Tomasello tries to answer whether humans are born cooperatively and society corrupts them (Rousseau), or born selfish but society teaches them better (Hobbes). He distinguishes three types of altruism: 1. with regards to food: sharing, with regards to services: helpful, with regards to information: informative. Over time Tomasello and colleagues have conducted many (very interesting!) behavioral games with young children (around one year old) along these three dimensions. Based on this work he argues for what he calls the “Early Spelke, Late Dweck” hypothesis. In brief, young children are from a very early age cooperative. They do not learn this from adults, it comes naturally. It’s only later on in life that this indiscriminate cooperativeness becomes mediated by people’s judgement of likely reciprocity and concerns about reputation.

Tomasello and colleagues also worked with non-human primates and found that
humans are more cooperative. Why? Behavioral games indicate that humans alone humans alone have "joint attention" for altruistic communicative purposes (joint attention = something that is interactionally-achieved when one person, animal or agent alerts another to a stimulus by means of eye-gazing, finger-pointing or other verbal or non-verbal indication). Also, apes do group activities in the "I"-mode, not "We"-mode. While humans can form a joint goal with a partner and see this from a births-eye-view, non-human primates understand their own action only from a first-person perspective and that of the partner from a third person perspective. Compared to their fellow primates, humans are therefore more likely to undertake mutualistic activates (for example, Rousseau’s staghunt). Tomasello argues that theses mutualistic activities - because in these type of activities helping you means helping me - provide a protected environment for the initial steps in the evolution of altruistic motives.

At the end of the book Carol Dweck, Joan Silk, Brian Skyrms and Elizabeth Spelke also write each several pages in reaction to Tomasello’s argument. All in all, a very good read with much more interesting (and worked-out) information than what I just wrote above.

Friday, August 5, 2011

My 250th blogpost - some reflections on 2 years blogging

This is my 250th blogpost. Wooh! This blog was launched in May 2009 just before me leaving for the first time to Congo for fieldwork (first post here), and I definitely did not expect to write this many posts. I've come to enjoy blogging, though. The benefit of this particular blog (at least for me) is that it is "A not-really academic blog for family, friends and others". In contrast to a "real" blog I therefore do not feel obliged to upload things regularly or keep the posts to a certain high (academic) standard. Moreover, I often give my own, Dutch opinion. As a result this is frequently (and without meaning to) blunt, and over time I have received several upset emails. Several of them, however, have lead to debate - something I (and I hope the other) enjoyed a lot. The approach of this blog also gives me the liberty to post about a large set of different things:
The biggest benefit of the blog, though, is that it often forces me to think a bit more about issues and to learn just a bit more about a subject I want to write about. A post often starts by me thinking "I will post X", often followed with me noticing that I know too little about X to write an interesting post. Or that in order for X to come across properly also Y and Z have to be discussed, or X has to be properly worked out. Whether it is about things that strike me as strange or experiences during fieldwork, conferences, etc..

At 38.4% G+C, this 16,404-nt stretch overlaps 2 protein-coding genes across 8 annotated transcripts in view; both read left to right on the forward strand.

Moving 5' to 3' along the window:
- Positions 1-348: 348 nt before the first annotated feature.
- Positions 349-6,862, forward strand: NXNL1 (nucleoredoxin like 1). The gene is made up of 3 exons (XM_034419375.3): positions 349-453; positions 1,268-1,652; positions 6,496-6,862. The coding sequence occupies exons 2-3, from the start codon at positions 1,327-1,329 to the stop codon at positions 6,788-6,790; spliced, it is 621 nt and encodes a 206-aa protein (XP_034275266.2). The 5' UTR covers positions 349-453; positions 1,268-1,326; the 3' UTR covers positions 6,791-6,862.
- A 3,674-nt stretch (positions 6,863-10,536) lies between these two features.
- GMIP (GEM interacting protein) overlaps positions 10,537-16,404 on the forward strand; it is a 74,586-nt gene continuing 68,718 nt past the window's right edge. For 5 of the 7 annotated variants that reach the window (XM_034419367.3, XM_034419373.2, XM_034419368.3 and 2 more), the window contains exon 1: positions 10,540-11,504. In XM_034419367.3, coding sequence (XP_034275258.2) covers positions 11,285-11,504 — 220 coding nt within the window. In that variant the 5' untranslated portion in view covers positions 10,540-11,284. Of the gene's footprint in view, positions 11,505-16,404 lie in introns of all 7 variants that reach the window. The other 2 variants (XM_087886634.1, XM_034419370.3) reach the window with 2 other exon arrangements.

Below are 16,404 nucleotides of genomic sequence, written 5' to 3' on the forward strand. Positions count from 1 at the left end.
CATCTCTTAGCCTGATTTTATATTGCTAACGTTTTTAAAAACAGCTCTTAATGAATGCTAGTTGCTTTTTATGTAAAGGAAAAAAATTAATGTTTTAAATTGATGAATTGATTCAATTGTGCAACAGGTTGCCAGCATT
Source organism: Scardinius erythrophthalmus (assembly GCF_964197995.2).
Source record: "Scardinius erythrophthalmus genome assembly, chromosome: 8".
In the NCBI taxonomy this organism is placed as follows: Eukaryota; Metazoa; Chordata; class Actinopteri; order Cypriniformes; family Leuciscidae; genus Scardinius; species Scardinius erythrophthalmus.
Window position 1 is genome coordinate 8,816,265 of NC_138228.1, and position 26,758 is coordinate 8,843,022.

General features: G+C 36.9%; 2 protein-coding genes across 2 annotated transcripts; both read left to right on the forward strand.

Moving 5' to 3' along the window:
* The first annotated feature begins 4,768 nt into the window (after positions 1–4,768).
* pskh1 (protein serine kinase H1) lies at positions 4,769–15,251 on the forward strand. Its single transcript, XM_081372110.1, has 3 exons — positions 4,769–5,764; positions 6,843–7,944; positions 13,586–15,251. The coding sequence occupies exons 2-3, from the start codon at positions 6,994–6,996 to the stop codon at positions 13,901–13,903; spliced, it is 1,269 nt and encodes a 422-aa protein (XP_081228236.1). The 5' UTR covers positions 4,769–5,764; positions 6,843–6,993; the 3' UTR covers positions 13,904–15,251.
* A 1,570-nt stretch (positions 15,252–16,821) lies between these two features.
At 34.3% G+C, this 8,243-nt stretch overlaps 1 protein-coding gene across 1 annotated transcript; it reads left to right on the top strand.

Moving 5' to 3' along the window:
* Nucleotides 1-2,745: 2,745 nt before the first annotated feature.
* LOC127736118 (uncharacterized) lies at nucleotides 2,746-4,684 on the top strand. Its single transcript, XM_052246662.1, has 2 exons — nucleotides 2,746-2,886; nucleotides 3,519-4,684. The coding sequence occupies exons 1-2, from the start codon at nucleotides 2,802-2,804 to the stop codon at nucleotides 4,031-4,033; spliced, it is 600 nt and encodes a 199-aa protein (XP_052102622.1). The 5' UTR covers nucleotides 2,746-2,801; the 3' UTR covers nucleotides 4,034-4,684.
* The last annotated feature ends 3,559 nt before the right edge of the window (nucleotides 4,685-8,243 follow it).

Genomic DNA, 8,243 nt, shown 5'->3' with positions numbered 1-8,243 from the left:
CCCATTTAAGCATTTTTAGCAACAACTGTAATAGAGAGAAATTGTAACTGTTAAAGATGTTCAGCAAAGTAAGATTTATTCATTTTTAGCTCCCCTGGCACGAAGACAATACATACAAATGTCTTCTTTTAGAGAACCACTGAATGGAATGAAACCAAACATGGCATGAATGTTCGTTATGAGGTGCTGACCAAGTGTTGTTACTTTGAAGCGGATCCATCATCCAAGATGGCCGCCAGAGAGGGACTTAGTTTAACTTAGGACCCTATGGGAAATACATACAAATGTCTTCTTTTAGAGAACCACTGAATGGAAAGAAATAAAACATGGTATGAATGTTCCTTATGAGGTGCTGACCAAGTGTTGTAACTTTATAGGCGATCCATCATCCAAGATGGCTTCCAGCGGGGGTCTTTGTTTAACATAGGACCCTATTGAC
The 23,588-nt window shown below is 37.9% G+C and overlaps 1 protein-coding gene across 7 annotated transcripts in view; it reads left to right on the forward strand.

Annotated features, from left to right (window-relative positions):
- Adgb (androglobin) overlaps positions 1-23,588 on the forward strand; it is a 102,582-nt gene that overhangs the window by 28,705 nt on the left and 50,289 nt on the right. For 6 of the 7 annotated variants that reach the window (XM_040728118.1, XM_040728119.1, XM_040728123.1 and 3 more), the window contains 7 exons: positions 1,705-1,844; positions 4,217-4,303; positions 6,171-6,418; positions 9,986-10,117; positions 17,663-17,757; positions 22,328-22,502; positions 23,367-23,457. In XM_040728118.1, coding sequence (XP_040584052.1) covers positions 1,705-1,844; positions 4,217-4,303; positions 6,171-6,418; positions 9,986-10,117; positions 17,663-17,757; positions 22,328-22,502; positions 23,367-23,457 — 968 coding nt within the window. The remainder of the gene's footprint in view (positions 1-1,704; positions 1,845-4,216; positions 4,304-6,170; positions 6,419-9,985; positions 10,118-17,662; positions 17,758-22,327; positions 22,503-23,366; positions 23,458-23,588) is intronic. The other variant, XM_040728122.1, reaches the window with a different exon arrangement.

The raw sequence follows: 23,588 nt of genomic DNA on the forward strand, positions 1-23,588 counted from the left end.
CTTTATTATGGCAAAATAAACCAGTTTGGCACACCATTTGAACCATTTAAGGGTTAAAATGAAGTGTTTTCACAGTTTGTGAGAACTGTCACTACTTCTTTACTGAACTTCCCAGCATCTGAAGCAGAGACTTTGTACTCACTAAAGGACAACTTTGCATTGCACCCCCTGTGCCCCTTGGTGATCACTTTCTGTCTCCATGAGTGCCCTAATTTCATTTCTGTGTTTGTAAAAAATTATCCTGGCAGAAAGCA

I am very (happily) surprised of the traffic received over the last two years. My expectation was that mom, dad and maybe one or two friends would occasionaly visit the blog to see what I was up to. However - I just checked Blogspot's statistics - the blog has received 14,540 unique visitors! And the Flagcounter that I installed on July 18 2010 indicates that these visitors have been from 123 different countries! I really don't have that many family or friends. :) Moreover, some blogposts were mentioned on several well-established, "real" blogs: Mo'dernity Mo'problems, Wronging Rights, and Texas in Africa. Although I mainly blog for myself, family and friends, knowing that more people read the blogposts really gives a kick.

So, what about the future? I'll keep on blogging. However, when looking back at the first set of posts I am afraid that my posts are becoming less 'nice'. For example, at first every new activity in the Congo was a new experience: visiting villages, sitting in a 4x4, etc. I seem to write differently about that now (if at all) than back then. Things are no longer new; I do not want to upload yet again a Dutch white guy in an African village. I seem to have lost part of the naivity; probably at the expense of the posts being interesting or at least written in an exited and ethousiastic way. But! I'm now starting my fifth year at Columbia University. And this is going to be a very interesting year: with projects in the Congo and Sierra Leone, visiting conferences to present work, a ton of work on the dissertation ahead, and a lot of ideas on migration, cooperation, networks and natural resources to be worked with Macartan Humphreys, Massimo Morelli, and colleagues Raul and Neelan. There are definitely more posts ahead.

Wednesday, August 3, 2011

Causal inference in the Dutch Parliament.

A friend recently sent me the video below. Its a discussion taking place in the Dutch Parliament about what works better to avoid backsliding: community service or a prison sentence. One MP notes that recent reports show that community service works better - compared to somebody with community service, a person with a prison sentence is twice as likely to backslide. The MP at the stand (Lilian Helder from the PVV) doesn't belief this. She keeps on saying "You can't compare person A with person B. They are different."